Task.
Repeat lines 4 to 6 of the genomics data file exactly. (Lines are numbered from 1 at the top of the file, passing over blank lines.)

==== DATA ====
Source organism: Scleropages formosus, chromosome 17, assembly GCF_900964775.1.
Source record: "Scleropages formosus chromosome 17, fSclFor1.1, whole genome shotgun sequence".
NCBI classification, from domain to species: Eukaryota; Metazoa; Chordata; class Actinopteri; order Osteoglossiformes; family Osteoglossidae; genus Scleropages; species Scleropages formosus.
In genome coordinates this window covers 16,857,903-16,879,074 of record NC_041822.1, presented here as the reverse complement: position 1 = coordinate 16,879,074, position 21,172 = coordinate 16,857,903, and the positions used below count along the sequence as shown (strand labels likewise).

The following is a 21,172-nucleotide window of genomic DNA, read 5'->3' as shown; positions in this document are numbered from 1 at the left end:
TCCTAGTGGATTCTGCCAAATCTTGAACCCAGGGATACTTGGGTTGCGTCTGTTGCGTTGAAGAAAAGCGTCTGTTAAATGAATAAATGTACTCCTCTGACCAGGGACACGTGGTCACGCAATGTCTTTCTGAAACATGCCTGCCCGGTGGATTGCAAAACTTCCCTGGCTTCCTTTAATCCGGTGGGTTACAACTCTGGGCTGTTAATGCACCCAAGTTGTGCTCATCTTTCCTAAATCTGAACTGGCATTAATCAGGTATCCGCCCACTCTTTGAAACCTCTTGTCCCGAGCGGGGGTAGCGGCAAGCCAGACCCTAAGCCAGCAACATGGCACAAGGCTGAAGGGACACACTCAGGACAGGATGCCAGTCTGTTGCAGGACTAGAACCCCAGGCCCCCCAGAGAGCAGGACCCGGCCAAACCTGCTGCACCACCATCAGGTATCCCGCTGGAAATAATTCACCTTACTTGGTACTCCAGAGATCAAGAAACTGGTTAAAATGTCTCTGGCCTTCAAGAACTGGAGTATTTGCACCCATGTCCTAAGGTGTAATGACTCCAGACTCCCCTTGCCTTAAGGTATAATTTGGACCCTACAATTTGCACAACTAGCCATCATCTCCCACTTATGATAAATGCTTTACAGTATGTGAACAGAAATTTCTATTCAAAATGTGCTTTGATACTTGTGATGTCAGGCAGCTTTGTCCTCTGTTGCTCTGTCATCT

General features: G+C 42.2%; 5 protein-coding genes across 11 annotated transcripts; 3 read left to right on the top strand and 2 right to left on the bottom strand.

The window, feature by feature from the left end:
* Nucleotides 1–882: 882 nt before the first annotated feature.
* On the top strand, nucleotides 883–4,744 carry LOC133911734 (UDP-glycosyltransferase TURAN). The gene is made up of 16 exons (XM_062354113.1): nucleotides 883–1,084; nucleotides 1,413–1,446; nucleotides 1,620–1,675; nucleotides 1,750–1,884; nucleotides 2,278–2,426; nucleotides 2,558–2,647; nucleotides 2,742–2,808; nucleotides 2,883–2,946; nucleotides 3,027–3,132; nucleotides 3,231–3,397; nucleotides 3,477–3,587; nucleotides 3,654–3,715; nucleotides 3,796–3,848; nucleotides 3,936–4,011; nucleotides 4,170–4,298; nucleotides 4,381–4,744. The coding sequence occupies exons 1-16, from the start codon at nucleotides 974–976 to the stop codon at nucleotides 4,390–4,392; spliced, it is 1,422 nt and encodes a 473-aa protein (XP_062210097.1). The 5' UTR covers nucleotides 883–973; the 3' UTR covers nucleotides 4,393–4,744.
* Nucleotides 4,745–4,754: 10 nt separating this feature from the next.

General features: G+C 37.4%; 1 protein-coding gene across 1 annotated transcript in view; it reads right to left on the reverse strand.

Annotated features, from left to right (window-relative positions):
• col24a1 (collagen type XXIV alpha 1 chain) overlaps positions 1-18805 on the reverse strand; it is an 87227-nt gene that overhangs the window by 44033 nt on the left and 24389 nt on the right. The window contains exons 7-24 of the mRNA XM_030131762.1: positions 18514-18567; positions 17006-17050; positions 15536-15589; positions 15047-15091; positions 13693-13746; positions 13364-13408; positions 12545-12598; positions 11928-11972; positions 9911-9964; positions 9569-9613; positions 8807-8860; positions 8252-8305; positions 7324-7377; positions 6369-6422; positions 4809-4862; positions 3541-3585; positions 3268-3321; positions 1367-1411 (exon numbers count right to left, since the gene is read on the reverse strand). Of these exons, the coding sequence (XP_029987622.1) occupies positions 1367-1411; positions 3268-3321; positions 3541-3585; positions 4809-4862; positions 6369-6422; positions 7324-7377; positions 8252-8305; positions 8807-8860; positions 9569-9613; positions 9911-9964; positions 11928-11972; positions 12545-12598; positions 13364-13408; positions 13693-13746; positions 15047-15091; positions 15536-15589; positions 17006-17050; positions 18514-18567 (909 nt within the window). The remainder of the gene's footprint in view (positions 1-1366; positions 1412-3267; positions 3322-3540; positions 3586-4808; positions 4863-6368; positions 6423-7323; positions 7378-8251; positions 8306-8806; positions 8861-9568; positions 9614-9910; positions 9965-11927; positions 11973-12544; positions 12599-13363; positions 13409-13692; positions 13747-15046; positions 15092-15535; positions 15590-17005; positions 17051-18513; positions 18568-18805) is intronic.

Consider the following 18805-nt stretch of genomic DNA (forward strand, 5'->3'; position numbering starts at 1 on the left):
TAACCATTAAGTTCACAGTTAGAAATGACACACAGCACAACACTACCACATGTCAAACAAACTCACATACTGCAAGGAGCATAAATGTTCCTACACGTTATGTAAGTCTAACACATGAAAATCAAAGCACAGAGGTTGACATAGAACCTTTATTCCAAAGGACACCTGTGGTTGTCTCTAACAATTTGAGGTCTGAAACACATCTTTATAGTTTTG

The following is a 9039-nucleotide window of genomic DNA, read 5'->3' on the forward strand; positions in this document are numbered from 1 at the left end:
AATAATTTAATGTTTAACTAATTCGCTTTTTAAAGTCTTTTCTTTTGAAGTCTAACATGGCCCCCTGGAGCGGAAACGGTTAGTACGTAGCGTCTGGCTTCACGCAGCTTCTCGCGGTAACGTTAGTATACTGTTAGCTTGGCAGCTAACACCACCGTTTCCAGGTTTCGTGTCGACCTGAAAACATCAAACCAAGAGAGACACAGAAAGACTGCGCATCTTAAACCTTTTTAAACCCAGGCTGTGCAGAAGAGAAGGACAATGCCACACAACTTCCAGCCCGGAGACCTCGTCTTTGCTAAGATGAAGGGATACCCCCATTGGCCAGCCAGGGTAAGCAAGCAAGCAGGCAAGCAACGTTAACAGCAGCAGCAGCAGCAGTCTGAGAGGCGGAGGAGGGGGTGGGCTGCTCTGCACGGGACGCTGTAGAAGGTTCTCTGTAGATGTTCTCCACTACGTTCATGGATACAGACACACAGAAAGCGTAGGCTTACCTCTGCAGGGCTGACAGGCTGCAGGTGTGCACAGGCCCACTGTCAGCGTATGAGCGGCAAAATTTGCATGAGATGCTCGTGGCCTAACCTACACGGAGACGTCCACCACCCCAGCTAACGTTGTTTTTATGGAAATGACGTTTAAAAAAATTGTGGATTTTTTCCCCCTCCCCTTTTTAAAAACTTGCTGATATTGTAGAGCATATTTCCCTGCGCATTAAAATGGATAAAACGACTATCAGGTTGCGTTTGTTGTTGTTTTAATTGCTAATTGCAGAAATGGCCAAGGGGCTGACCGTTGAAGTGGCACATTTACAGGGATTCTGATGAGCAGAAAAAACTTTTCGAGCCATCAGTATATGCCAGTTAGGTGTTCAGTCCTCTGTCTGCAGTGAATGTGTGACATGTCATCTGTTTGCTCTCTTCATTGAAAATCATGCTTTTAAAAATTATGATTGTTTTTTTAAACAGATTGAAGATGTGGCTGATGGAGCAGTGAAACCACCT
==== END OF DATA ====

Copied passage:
In genome coordinates this window covers 16,857,903-16,879,074 of record NC_041822.1, presented here as the reverse complement: position 1 = coordinate 16,879,074, position 21,172 = coordinate 16,857,903, and the positions used below count along the sequence as shown (strand labels likewise).

The following is a 21,172-nucleotide window of genomic DNA, read 5'->3' as shown; positions in this document are numbered from 1 at the left end:
TCCTAGTGGATTCTGCCAAATCTTGAACCCAGGGATACTTGGGTTGCGTCTGTTGCGTTGAAGAAAAGCGTCTGTTAAATGAATAAATGTACTCCTCTGACCAGGGACACGTGGTCACGCAATGTCTTTCTGAAACATGCCTGCCCGGTGGATTGCAAAACTTCCCTGGCTTCCTTTAATCCGGTGGGTTACAACTCTGGGCTGTTAATGCACCCAAGTTGTGCTCATCTTTCCTAAATCTGAACTGGCATTAATCAGGTATCCGCCCACTCTTTGAAACCTCTTGTCCCGAGCGGGGGTAGCGGCAAGCCAGACCCTAAGCCAGCAACATGGCACAAGGCTGAAGGGACACACTCAGGACAGGATGCCAGTCTGTTGCAGGACTAGAACCCCAGGCCCCCCAGAGAGCAGGACCCGGCCAAACCTGCTGCACCACCATCAGGTATCCCGCTGGAAATAATTCACCTTACTTGGTACTCCAGAGATCAAGAAACTGGTTAAAATGTCTCTGGCCTTCAAGAACTGGAGTATTTGCACCCATGTCCTAAGGTGTAATGACTCCAGACTCCCCTTGCCTTAAGGTATAATTTGGACCCTACAATTTGCACAACTAGCCATCATCTCCCACTTATGATAAATGCTTTACAGTATGTGAACAGAAATTTCTATTCAAAATGTGCTTTGATACTTGTGATGTCAGGCAGCTTTGTCCTCTGTTGCTCTGTCATCT